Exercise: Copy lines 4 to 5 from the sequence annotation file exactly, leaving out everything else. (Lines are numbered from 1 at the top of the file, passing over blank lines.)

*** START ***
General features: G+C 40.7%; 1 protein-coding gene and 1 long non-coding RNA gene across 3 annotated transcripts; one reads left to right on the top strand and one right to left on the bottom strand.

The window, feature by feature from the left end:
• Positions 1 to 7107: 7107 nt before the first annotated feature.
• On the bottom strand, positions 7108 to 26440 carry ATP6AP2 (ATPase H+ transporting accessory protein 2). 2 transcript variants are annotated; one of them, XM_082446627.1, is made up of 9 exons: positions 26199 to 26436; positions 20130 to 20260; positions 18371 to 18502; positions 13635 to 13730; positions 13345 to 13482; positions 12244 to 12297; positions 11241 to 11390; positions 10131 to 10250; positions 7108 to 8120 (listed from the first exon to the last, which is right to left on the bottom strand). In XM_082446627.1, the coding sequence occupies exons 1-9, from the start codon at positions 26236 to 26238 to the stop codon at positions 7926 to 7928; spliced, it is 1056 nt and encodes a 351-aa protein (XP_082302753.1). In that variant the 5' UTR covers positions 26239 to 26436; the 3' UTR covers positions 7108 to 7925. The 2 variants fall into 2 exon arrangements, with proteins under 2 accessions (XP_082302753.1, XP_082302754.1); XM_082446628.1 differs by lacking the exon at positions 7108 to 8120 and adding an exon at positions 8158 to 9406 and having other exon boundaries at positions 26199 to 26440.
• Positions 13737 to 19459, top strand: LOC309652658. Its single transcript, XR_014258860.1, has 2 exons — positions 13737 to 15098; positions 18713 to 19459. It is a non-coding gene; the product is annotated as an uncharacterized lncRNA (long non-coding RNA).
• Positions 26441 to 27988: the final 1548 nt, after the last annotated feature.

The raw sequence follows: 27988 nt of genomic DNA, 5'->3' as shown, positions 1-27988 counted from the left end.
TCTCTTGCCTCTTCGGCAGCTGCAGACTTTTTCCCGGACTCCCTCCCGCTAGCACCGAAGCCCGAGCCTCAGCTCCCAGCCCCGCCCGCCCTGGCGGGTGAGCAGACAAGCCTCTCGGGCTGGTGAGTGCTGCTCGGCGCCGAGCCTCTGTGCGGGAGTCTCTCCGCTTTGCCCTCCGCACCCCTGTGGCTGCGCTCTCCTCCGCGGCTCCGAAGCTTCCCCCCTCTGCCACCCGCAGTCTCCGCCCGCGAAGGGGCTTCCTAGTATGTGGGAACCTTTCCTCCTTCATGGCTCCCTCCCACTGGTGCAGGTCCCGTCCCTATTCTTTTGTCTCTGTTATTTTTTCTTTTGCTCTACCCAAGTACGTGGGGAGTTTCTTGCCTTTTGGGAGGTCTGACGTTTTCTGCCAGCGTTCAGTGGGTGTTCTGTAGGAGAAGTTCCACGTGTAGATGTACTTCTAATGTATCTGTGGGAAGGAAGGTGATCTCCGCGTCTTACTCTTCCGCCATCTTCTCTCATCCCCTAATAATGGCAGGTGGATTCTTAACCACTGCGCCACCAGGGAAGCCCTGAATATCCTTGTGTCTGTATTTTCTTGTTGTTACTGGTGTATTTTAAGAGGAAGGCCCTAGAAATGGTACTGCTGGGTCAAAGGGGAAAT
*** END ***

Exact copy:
• On the bottom strand, positions 7108 to 26440 carry ATP6AP2 (ATPase H+ transporting accessory protein 2). 2 transcript variants are annotated; one of them, XM_082446627.1, is made up of 9 exons: positions 26199 to 26436; positions 20130 to 20260; positions 18371 to 18502; positions 13635 to 13730; positions 13345 to 13482; positions 12244 to 12297; positions 11241 to 11390; positions 10131 to 10250; positions 7108 to 8120 (listed from the first exon to the last, which is right to left on the bottom strand). In XM_082446627.1, the coding sequence occupies exons 1-9, from the start codon at positions 26236 to 26238 to the stop codon at positions 7926 to 7928; spliced, it is 1056 nt and encodes a 351-aa protein (XP_082302753.1). In that variant the 5' UTR covers positions 26239 to 26436; the 3' UTR covers positions 7108 to 7925. The 2 variants fall into 2 exon arrangements, with proteins under 2 accessions (XP_082302753.1, XP_082302754.1); XM_082446628.1 differs by lacking the exon at positions 7108 to 8120 and adding an exon at positions 8158 to 9406 and having other exon boundaries at positions 26199 to 26440.
• Positions 13737 to 19459, top strand: LOC309652658. Its single transcript, XR_014258860.1, has 2 exons — positions 13737 to 15098; positions 18713 to 19459. It is a non-coding gene; the product is annotated as an uncharacterized lncRNA (long non-coding RNA).